Bringing Your Outdoor Plants in for Winter 

By now you know it’s only a matter of days before we get that first hard freeze, and we all know what that means. The days of enjoying your patio/deck, outdoor are numbered. As you contemplate your fall cleanup, don’t forget that you can enjoy some of your favorite deck plants all year long. I’m talking about succulents and tropicals. 

Container Gardens

First consider your container gardens. Even though your annuals may still look great – especially impatiens, marigolds, accent greens and geraniums – they will turn to mush at the first hard freeze. Fight the temptation to wait and go ahead pull them if you haven’t already done so.  Next, inventory any tropical plants that were potted along-side annuals or are on display by themselves. Popular tropical plants for decks and container gardens include philodendron, ivy, iron plant, ficus, fern and goldfish. These will all do well in winter inside. If your plant needs a new container, select a pot that is about the same size the plant. Choose a potting mix or potting soil especially created for potted, indoor plants. 

Outdoor Succulents

Now for your succulents. First review what you have. Hens and chicks are very popular succulents that are actually a perennial. They get their name because of the rosette shape and habit of the plant to produce numerous babies. This little beauty will die back in the winter and should emerge again next spring and summer exactly where you have it planted. You don’t need to bring them inside for the winter.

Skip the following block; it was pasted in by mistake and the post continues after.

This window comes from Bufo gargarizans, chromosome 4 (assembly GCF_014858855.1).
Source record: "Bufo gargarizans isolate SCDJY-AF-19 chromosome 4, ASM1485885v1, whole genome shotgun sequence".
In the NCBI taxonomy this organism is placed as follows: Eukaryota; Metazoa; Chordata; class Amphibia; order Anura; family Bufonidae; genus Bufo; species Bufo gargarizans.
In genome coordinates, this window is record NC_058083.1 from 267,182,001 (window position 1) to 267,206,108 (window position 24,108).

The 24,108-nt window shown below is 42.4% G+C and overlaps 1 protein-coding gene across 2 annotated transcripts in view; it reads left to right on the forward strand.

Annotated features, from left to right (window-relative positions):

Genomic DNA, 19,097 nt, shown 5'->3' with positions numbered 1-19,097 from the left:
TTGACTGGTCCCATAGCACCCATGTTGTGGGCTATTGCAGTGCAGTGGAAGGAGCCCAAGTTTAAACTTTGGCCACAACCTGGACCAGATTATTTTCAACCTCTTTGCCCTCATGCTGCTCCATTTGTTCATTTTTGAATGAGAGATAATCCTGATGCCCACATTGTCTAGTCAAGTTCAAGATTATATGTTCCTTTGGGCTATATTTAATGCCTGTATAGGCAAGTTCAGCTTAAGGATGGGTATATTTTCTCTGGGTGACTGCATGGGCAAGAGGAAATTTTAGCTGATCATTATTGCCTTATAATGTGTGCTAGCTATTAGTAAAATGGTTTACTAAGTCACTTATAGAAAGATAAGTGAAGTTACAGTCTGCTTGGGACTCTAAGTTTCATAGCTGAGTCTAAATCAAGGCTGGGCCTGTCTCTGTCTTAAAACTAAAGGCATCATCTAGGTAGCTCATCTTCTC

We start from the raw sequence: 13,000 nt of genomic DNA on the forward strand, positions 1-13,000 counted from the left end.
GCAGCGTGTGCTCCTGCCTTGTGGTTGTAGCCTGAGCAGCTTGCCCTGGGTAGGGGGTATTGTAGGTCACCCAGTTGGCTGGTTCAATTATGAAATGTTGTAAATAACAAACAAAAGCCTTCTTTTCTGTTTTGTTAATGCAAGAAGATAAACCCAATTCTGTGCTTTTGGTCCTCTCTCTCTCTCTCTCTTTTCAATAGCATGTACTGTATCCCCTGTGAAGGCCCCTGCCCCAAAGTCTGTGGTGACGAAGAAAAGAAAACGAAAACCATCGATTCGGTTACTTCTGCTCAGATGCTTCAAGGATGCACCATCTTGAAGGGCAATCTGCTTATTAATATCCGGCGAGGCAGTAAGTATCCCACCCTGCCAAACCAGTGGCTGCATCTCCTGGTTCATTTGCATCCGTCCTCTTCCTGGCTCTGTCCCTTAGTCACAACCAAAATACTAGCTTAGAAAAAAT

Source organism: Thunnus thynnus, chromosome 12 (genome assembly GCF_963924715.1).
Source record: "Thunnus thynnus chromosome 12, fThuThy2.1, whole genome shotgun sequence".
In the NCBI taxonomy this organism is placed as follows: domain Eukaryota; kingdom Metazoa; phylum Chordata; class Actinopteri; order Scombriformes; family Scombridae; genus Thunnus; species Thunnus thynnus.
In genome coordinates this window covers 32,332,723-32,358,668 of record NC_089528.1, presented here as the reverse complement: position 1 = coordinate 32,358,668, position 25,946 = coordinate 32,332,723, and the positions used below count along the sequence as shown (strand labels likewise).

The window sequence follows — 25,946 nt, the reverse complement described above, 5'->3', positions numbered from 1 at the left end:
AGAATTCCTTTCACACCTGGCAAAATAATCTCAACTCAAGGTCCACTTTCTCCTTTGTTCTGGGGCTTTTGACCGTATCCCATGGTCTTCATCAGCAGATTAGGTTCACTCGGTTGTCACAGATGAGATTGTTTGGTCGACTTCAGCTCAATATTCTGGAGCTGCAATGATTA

Succulent Bowls

What about those beautiful succulent bowls that you bought this spring at your favorite market or Tootie and Tallulah’s? They probably grew like crazy all summer but now what?! Yes, you can bring them in to winterize. Some succulent plants will do better than others so you may want to take an inventory of what you have. Select the ones you like the best and take out the ones that are already beginning to fade. If you choose to repot them, use a potting soil specifically made for Palms and Cactus. You can make your own by mixing sand, perlite and regular garden soil. Do not plant succulents in garden soil unless you modify it to create a porous, well-draining mix.    


Finally, whatever you do, don’t forget to DEBUG and clean your new indoor plants before they come inside! They have  been collecting dust, spiders, debris, leaves, etc. all summer and they need a good bath. You can accomplish this by giving them a good, long spray with the hose; give them a bath under the sink; or go all in and give them a shower. Yes, a shower. Then you’re ready for debugging. I like to use an organic DIY insecticidal soap which is 1 tsp of mild liquid soap per 1 liter of water in my spray bottle. If you don’t want to mix your own, you can buy an organic insecticidal soap or Neem oil all of which can be purchased at your local big box store. After a good spray, bring your new indoor plants are ready to come in. 

Don’t feel like winter means you have to stop enjoying all your favorite plants!